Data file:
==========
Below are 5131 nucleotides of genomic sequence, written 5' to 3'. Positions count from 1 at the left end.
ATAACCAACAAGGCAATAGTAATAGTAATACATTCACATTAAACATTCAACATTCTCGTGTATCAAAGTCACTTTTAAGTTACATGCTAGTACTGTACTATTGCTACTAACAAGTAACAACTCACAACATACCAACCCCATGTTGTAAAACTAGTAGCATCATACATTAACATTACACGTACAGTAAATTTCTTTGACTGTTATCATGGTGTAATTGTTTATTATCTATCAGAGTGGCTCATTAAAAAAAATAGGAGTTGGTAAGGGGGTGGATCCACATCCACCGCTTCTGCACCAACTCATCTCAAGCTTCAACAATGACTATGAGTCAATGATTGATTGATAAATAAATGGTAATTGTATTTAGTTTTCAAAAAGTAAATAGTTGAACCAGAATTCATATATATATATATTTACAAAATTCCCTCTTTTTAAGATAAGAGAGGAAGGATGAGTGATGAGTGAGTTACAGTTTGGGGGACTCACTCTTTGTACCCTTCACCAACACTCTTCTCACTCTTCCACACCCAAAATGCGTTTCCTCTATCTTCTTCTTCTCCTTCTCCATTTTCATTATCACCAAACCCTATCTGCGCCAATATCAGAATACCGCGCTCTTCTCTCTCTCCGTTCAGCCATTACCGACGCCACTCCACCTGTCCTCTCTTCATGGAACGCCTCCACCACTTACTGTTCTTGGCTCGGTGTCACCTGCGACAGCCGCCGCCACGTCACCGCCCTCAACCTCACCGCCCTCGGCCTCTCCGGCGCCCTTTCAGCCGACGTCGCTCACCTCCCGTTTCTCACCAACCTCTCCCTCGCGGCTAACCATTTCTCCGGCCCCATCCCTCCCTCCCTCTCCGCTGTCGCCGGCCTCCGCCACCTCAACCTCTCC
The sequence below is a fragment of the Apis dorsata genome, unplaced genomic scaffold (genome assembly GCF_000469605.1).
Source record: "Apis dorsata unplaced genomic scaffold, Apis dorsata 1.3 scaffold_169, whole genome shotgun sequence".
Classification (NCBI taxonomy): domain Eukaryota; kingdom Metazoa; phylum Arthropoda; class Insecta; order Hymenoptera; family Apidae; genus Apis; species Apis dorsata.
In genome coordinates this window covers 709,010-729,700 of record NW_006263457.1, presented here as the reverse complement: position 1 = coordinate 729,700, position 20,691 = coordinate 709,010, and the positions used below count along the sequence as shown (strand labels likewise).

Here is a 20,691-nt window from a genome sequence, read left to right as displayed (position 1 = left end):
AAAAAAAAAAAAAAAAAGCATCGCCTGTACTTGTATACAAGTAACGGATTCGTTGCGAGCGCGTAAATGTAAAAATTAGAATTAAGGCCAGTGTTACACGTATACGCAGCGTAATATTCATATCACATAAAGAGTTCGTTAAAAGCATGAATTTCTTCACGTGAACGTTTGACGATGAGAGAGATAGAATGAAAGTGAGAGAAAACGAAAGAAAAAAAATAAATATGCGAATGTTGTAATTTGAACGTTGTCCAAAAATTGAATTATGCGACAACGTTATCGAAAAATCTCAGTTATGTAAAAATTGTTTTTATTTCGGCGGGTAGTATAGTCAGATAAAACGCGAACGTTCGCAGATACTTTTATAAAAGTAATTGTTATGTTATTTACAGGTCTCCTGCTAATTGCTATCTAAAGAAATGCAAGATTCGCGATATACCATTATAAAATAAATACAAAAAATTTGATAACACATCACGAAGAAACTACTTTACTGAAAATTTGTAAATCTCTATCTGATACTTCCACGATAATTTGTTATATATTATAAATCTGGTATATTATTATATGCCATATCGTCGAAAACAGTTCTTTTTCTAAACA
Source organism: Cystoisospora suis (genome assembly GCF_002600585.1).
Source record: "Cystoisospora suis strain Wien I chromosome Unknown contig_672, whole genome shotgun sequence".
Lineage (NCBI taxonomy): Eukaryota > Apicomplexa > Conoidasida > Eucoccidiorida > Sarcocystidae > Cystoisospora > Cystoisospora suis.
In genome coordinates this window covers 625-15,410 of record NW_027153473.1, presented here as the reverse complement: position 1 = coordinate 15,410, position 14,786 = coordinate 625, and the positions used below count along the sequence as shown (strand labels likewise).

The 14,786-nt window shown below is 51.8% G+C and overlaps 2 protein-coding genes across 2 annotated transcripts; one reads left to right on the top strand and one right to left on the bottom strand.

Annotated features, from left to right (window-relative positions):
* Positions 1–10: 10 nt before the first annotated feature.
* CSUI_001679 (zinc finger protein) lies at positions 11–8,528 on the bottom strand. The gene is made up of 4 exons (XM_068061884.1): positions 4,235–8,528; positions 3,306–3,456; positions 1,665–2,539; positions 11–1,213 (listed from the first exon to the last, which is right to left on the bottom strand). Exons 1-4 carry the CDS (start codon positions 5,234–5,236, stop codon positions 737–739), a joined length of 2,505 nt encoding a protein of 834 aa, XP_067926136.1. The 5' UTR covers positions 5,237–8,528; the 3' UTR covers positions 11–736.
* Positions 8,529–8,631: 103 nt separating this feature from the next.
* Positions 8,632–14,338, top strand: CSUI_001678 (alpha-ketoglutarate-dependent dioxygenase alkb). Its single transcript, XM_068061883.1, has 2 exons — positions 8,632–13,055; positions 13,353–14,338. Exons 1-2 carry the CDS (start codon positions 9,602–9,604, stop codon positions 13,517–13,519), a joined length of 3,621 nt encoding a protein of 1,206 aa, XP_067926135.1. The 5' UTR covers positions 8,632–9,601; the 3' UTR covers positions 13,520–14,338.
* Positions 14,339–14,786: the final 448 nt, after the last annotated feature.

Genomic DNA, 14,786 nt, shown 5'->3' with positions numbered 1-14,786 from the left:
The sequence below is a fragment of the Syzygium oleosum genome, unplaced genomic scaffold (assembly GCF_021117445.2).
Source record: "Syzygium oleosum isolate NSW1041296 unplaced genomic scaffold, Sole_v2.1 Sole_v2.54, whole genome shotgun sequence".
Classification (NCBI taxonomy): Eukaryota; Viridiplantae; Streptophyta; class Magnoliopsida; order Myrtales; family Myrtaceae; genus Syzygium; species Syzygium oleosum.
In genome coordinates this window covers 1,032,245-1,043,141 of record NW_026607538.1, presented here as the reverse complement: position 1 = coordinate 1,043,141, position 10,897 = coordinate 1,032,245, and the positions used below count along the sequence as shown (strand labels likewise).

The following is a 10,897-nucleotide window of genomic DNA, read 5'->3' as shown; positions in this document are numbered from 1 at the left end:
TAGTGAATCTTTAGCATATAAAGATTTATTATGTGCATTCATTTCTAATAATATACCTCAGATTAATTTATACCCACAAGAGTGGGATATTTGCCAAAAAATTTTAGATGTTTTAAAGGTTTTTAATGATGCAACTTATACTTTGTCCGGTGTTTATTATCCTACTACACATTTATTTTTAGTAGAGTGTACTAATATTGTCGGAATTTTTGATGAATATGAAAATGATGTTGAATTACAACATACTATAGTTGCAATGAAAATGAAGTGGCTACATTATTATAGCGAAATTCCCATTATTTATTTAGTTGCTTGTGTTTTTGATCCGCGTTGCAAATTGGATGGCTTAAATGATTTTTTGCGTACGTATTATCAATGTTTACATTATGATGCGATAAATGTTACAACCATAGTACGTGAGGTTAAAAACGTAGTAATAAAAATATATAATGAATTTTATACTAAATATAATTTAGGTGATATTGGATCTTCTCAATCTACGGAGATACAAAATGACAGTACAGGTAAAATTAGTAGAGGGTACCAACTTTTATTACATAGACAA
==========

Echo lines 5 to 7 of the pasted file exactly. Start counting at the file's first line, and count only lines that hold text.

Classification (NCBI taxonomy): domain Eukaryota; kingdom Metazoa; phylum Arthropoda; class Insecta; order Hymenoptera; family Apidae; genus Apis; species Apis dorsata.
In genome coordinates this window covers 709,010-729,700 of record NW_006263457.1, presented here as the reverse complement: position 1 = coordinate 729,700, position 20,691 = coordinate 709,010, and the positions used below count along the sequence as shown (strand labels likewise).

Here is a 20,691-nt window from a genome sequence, read left to right as displayed (position 1 = left end):